Editor’s note: This article originally appeared in our sister publication Just Sayin’ Georgian Bay and was contributed by JSGB guest author Ron Craig, aka Captain iPad
So, you’ve been HACKED! Now what?
“Please do not accept any friend requests from me, I’ve been hacked!” How many times have you seen that lately on Facebook?
While millions of us routinely use Facebook daily, criminals are constantly on the lookout to hack into Facebook accounts, and the treasure trove of personal data lurking inside.
Many of us will recognize the seemingly odd post from a friend on Facebook, swiftly followed by a “Ignore my posts, I’ve been hacked” message.
But why do the fraudsters do it? They can already get access to people’s personal data through Facebook, as much of it is public, so what is the attraction of the wave of Facebook hacking? How is it done? Can you protect yourself?
If your friends are always posting the above message, the bad news is that their account may be among millions that have been compromised by a large scam campaign by hackers. They often use malware and other methods to gain access.
The most insidious thing is that if your friends or family fall for the friend request “trick”, then they will have the same problems, and on and on.
The good news is that if you recognize it in time, you can take measures to ensure it doesn’t happen again.
How do I know if I’ve been hacked?
If you worry that your account has been hacked, there is a simple way to check. Go to the arrow in the upper right-hand corner of your Facebook page and click on it. In the menu, select Settings. A new menu will pop up. Choose Security and Login and then Where You’re Logged In.
A list of all the devices that you’ve logged into, and their locations will pop up. If there is a login you don’t recognize, chances are you may have been hacked. If you see anything that isn’t you, click Not You? on the right side of the log.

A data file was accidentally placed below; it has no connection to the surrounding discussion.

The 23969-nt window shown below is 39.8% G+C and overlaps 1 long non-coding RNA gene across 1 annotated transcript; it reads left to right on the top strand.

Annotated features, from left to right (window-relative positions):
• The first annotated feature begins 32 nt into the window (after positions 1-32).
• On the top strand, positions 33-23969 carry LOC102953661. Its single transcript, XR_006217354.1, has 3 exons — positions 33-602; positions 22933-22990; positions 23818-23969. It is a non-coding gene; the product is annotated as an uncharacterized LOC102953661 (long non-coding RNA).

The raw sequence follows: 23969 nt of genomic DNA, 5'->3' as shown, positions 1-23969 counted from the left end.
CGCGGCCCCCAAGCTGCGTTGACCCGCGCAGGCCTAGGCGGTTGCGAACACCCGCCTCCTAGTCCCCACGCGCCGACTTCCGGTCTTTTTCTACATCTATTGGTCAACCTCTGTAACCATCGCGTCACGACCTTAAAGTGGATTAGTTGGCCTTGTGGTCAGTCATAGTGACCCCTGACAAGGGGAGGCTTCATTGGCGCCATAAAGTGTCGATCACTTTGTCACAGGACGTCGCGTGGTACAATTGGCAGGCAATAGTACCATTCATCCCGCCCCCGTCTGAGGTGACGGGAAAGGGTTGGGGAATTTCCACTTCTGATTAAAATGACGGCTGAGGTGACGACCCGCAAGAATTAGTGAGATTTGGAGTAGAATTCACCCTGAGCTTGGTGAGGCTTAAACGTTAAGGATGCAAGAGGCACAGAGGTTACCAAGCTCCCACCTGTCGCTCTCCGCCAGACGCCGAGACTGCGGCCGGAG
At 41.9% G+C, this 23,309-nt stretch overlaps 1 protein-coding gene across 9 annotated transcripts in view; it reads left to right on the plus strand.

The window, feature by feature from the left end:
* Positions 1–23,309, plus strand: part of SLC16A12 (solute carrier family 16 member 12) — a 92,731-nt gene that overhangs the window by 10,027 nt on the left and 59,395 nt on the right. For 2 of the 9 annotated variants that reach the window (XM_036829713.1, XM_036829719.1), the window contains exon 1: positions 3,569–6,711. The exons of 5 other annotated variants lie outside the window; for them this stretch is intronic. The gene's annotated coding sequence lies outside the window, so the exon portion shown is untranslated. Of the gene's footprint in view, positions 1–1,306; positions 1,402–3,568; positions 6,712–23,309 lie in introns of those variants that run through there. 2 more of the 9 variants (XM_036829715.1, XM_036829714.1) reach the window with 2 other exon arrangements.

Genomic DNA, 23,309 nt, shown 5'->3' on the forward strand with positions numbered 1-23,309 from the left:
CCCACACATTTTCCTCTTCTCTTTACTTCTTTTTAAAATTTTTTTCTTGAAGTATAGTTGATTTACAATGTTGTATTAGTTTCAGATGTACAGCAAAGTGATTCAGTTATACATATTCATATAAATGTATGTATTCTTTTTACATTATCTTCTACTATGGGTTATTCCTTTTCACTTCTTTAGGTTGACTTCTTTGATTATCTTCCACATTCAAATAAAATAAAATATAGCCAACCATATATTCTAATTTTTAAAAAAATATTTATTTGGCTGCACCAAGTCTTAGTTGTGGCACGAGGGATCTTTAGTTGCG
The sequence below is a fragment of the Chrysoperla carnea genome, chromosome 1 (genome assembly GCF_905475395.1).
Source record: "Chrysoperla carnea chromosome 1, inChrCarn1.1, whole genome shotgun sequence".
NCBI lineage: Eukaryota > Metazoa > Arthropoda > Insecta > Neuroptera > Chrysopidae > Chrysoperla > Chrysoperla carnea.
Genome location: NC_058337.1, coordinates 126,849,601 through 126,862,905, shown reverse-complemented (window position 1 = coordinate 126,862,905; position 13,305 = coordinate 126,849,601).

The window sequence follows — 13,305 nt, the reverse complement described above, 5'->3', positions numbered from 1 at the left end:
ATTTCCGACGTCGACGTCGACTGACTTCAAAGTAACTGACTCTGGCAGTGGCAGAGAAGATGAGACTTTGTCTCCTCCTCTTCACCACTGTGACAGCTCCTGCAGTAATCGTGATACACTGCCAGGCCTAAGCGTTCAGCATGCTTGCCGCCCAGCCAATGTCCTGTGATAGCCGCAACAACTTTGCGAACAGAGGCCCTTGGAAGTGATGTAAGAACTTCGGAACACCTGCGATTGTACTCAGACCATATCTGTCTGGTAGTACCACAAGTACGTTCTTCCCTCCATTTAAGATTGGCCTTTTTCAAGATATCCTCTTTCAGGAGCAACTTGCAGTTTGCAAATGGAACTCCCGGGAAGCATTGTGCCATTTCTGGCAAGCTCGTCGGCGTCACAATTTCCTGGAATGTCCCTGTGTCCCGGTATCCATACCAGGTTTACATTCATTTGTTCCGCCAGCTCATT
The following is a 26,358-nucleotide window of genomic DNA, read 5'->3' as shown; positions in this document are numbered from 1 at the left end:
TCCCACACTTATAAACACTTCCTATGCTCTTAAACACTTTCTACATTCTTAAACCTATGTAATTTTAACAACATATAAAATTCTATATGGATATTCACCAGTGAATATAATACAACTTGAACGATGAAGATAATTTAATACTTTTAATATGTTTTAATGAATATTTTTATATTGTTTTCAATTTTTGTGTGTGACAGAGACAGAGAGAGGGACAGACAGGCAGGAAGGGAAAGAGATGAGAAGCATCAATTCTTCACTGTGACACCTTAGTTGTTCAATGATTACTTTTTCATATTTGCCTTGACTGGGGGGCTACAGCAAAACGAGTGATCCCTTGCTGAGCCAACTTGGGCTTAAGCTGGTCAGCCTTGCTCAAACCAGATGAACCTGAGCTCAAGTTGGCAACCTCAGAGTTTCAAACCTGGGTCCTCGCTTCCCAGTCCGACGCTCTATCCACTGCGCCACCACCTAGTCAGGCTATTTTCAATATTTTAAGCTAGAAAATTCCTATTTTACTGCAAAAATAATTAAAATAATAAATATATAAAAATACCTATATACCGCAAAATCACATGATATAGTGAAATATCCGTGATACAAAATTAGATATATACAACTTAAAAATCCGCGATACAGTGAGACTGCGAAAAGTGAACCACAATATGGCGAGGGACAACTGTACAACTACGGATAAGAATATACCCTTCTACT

So, what can I do you ask?
There are many ways to keep your accounts, especially Facebook more secure, and in general, your online presence as well.
- Never use easy passwords for multiple accounts
Don’t use the same password for Facebook as other accounts, particularly ones that people could gain financial access from. (Remember 1Password from a previous article?) Of course, if you think you may have been hacked, the first thing is to change your password to something more secure immediately.
- Employ multi-factor authentication
Two-factor authentication – where you get a text code or email, for example, to confirm it is you – may feel like another troublesome step to access your Facebook account, but it will give you added protection from hackers.
- Don’t overshare on social media
Think twice before answering those Facebook questions on your profile or the quizzes and polls that you see all the time. What might seem an innocent or fun question can be way for hackers to gain information about you by collecting some very handy answers to personal questions.
- Don’t use “Sign in With Facebook” on other sites
Resist the temptation to take the easy route when signing up to web sites, by using Facebook as the channel to sign in on. That’s like opening your cheque book and saying “help yourself!”
- Don’t befriend strangers
Keep your Facebook friend circle limited to people you know and trust. Hackers and criminals will often send requests to see what you are sharing to access your personal information. Adjust your security settings so only friends and family see your photos and posts.
- Have control over your actions
Tempted by that great deal on software or the latest trends? Don’t click on the link in a Facebook post, but rather, copy the URL if you’re interested. Then look at it outside of Facebook in another browser window to determine if it’s legitimate. The same goes for apps. Look for the advertised app in the app store, because clicks on links can sometimes install malware unknowingly.
On Facebook in a browser (not on mobile), go to Settings/ Security and Login/Setting Up Extra Security
Here you can set up such things as:
- Turn on login alerts so that you receive notifications when your account is logged into. This helps you catch a hacker early, before any major damage is done.
- Enable two-factor authentication, then choose an extra layer of security from the list.
- Choose your trusted contacts and add a few close friends or family members that can help you unlock your account if it ever becomes hacked
If it all seems like a lot of work, you’re right, it is, and it’s the way of the world now. You always need to be looking over your shoulder, and you may ask, do I need this? I’ll leave that to you to answer.